6 Movie Remakes That Beat Their Originals

6 Movie Remakes That Beat Their Originals

Movie remakes have become ingrained in us.

In fact, it’s to the point you can almost assume any modern film you enjoy was at one time done by someone else, usually better. Even when the remake isn’t a direct riff on a classic, it can have strong DNA ties to another film — so much so that it might as well be a redo. For our purposes here, we’re going to focus only on those films that are directly attached to one previous film. With that said, here are the 6 movie remakes that beat their originals.

6. 3:10 To Yuma

3:10 To Yuma Plot: Small-time rancher agrees to take a dangerous gang leader to the nearest town with a railway, so he can stand trial for his crimes. Unfortunately, the outlaw’s gang is still out there, and they want him. Evans risks his life for justice.

Why The Remake’s Better: The 1957 classic is a serviceable western well worth a viewing. It stars Glenn Ford and Van Heflin in the outlaw and rancher roles, respectively. But the remake with Russell Crowe and Christian Bale ratchets up the intensity and ends on a spectacularly unexpected and memorable note.

5. The Departed

The Departed Plot: A story between a mole in the police department and an undercover cop. Their objectives are the same: to find out who is the mole, and who is the cop. It was originally known as Infernal Affairs (2002).

Why The Remake’s Better: Are you kidding? Director Martin Scorsese. He makes everything awesome; besides, no one does gangsters better.

4. True Grit

True Grit

Plot: A tough U.S. Marshal helps a stubborn young woman track down her father’s murderer. The original was made in 1969 and stars John Wayne. Both films were based on the Charles Portis novel.

Why The Remake’s Better: While Jeff Bridges is passable in the John Wayne role of Rooster Cogburn, U.S. Marshal, he tries a bit too hard to overshadow what came so natural for The Duke. Even so, Joel and Ethan Coen have assembled an overall superior cast and stayed truer to the book in the process. The setting also outshines the original’s.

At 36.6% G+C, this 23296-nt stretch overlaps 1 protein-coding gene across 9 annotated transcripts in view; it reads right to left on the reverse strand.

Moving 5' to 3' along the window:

3. Ransom


Plot: When a rich man’s son is kidnapped, he cooperates with the police at first but then tries a unique tactic against the criminals. This is based on a 1956 film, which in turn was based on a TV program from 1953. Glenn Ford and Donna Reed were the stars of the original and were replaced by Mel Gibson and Rene Russo.

Why The Remake’s Better: A LOT more intense, edge-of-your-seat action this time around. It’s director Ron Howard near the top of his game.

2. The Fly

The Fly

Plot: A brilliant but eccentric scientist begins to transform into a giant man/fly hybrid after one of his experiments goes horribly wrong.

Why The Remake’s Better: Director David Cronenberg’s mind is what was needed to take a relatively campy B-movie concept and turn it into a film with something profound to say about mankind’s forays into science. The first was a dumb, fun 1950s horror/sci-fi movie. This is a film, albeit a grotesque one (which adds to the fun).

1. The Thing

The Thing

Plot: Scientists in the Antarctic are confronted by a shape-shifting alien that assumes the appearance of the people that it kills.

Why The Remake’s Better: We could just refer you to our No. 2 response. The first version, made in 1951, was a dime-a-dozen monster movie that barely managed to distinguish itself from the dozens of other films just like it. Director John Carpenter’s unique vision is darker, more suspenseful, and cutting-edge when it comes to monster movie effects. While movie remakes make our eyes roll about as much as they do yours, Hollywood occasionally gets it right. Do you agree with our selections? Which films would you have included on the list? Share your thoughts in our comments section.